PORT TOWNSEND — The biomass cogeneration plan proposed by the Port Townsend Paper Corp. mill will provide essential support for regional education and health care as well as the economy, according to information presented to the Jefferson County Chamber of Commerce on Monday.
“These kinds of jobs are needed in order to supply our health care,” Team Jefferson chair Bill Wise said of the jobs he said will be created and sustained by the biomass project.
“We need to keep these high-paying jobs here to support our health care and education systems,” Wise told a chamber audience at the Port Townsend Elks Club.
“This is very important to us.”
The biomass project will preserve 300 current jobs and create an additional 20 for people who will be charged with moving the biomass — also called slash or hog fuel — from forests to the mill to burn to produce up to 25 megawatts of electricity, Wise said.
Both Port Townsend Paper Corp. and Nippon Paper Industries USA, which operates a paper mill in Port Angeles, want to expand their biomass boilers, using the slash-burning to produce steam and generate electricity, for which credits can be sold.
Port Townsend Paper Corp. plans a $55 million project, while Nippon’s $71 million upgrade of its biomass boiler would generate up to 20 megawatts of electrical power.
The Port Townsend project is the subject of an appeal to state agencies by environmental groups, which say burning wood waste for industrial uses increases air and water pollution and threatens the sustainability of ecosystems.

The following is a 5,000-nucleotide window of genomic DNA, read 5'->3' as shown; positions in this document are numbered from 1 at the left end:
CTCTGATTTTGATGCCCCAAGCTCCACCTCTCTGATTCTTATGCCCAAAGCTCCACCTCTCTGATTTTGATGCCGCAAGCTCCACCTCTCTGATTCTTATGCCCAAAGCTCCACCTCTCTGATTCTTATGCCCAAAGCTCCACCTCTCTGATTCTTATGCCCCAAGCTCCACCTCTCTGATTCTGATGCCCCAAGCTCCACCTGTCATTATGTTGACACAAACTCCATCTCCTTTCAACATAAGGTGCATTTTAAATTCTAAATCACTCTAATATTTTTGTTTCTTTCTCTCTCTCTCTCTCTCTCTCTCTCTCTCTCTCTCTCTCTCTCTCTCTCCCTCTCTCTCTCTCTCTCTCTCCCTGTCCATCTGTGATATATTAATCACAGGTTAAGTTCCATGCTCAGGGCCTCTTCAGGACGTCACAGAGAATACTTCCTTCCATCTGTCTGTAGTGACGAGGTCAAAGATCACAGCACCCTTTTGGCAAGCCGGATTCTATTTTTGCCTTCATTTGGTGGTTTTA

A similar appeal of Nippon’s project was turned down by the state Shorelines Hearings Board last month, allowing a Port Angeles city conditional use permit for the cogeneration project to stand.
Opponents of biomass said the technology hasn’t been proven safe and favor holding off on granting permits until new regulations are enacted.
Several opponents of the biomass project attended Monday’s chamber presentation but did not question Wise.
Aside from keeping and creating jobs Wise said the project will result in a lower level of emissions and produce electricity that will contribute to the local power grid.
Wise said the material used in the Port Townsend cogeneration plan will not have an adverse effect on forests; rather, it will allow land that would be covered by matter to be used for more constructive purposes.
“Wood waste that is not used in a biomass project either decays or is burned in the field where they do not generate electricity and there is less pollution control,” he said.
“Emissions are released untreated into the atmosphere, but with cogeneration wood waste is moved and burned in a pollution-controlled environment.”
Jefferson County Reporter Charlie Bermant can be reached at 360-385-2335 or [email protected]